Kerning From the Best is an article series where I’m having quick chats with remote designers from around the world to learn more about what makes them tick.
This month’s edition features Kate Hoolahan, a designer based in Sydney, Australia. Kate is an independent product designer, illustrator and creative producing some delightful pieces from her home office.
What does a typical morning look like for you?
I (try) to start the day off right by going to the gym but realistically that ends up happening 3 times a week. The reason I do this is because I end up less anxious, more confident and like I have achieved something early in the morning.
When I get back I have coffee, then go through all the Slack messages from the previous night and try to prioritise what I will do that day in Trello (but again, to be honest I rely on the notes app a lot more then I’d like to say). I also go through emails at the same time.
I then start to timetable my day as best I can in 1 hour chunks — I feel this really helps to keep me on track. I try and do the super urgent tasks first, followed by easy wins (checking things off my list gives me momentum and makes me feel like I’m getting places, if I struggle to get anything done before 12 I start to feel frustrated).
I reserve the afternoon for ‘deep work’ aka the major projects I am working on at that point in time.
How did you arrive here?
When I was younger, I knew I wanted to work as a designer but didn’t believe there were viable opportunities in the city I grew up in — Perth — I was wrong.
Instead I studied architecture and while I like appreciating nice architecture, I hated studying it; it was a painful 4 years.
I quit architecture with 1 year to go, and moved to a digital design degree. I immediately felt way more comfortable and in my element.
Admittedly the jobs I got straight out of uni were pretty terrible, but great opportunities to learn. The first job I worked at was as a designer for a printing company where I barely got to design, but it taught me a lot about scheduling and standing up for myself. It also lead to getting my next job at a uni where I learned a ton.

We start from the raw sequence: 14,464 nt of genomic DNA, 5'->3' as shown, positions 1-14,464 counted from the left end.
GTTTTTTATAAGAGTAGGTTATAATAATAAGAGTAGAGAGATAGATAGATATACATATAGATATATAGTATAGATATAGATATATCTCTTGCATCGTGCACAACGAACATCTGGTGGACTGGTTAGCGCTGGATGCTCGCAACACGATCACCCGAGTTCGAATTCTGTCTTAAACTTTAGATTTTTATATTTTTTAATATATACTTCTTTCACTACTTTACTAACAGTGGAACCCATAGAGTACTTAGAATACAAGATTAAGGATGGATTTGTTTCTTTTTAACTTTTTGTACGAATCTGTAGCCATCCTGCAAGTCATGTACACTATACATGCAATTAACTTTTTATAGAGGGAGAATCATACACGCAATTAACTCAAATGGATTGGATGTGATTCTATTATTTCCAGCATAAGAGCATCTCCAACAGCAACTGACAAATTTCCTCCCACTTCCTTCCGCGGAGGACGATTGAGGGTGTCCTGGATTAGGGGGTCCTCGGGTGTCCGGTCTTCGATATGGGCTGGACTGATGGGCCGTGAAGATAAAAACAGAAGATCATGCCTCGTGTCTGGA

After that, I moved to Sydney and grew my design network, and from there my opportunities have grown each year.
What do you find yourself having to repeatedly convince others of?
Probably timeframes, and that includes convincing myself to allow more time.
I often think to myself ‘that will only take 2 hours’, and sure, the ideal route might be only 2 hours, but realistically there are roadblocks in the way and things get delayed.
Same goes for my clients, I feel I have made the mistake in the past of getting things done so quickly that it then becomes expected every time! So I try and allow at least double the time for everything.
I’m lucky though that most of my clients are great to work for, and most seem to agree with my point of view on UX or UI once I explain it.
Illustration work can be harder to convince people of the ‘right’ option because it’s so subjective, maybe that’s why I have been working on more product design lately.
Do you have a mantra?
I had to think about this, but I suppose I would say don’t avoid failure.
Failure allows you to learn and through that, grows confidence.
Where do you want to go?
I like to (and want to continue to) work on projects that have a greater purpose, for example I’m working with an agriculture startup who are doing really cool things like helping farmers and agronomists test the nutrient levels and chemical balance of their soil and crop to help them make the right decisions.
Who do you look up to?
Not a designer, but I think Greta Thunberg is amazing.
To be 16 years old and standing up for something so important is really inspiring and makes me want to put my work towards projects that I truly believe in, not just work on things that are ‘pretty’ or have no real impact.
What’s your remote setup?
I live in a 2 bedroom apartment, but I’ve converted the second bedroom to an office.
It’s pretty simple, but it works, although I probably will move to a co-working space soon, as while I do not miss commuting, the lack of distinction between work and home can be a negative.
I use a 15’’ Macbook Pro with a monitor, and also do a lot of illustration work on my iPad.
Follow 8px Magazine for all future articles & interviews.
A selection of our other interviews:
- Designer voices, London: Losing passion and regaining your drive
- Superhuman’s Teresa Man on designing with intention, broadening your education, and finding your feet
- 5 minutes with InVision’s Charles Patterson
- Cruise’s Cécile Parker on designing for autonomous vehicles, problem-solving, and work-life balance.
- 5 minutes with Chlovis Lobre
P.s. we’ve teamed up with DesignLab to offer out their courses to 8px readers. Want to learn UX from some of the industry masters? They offer both short and long courses, where you’re teamed up with mentors from Github, Dropbox and the BBC.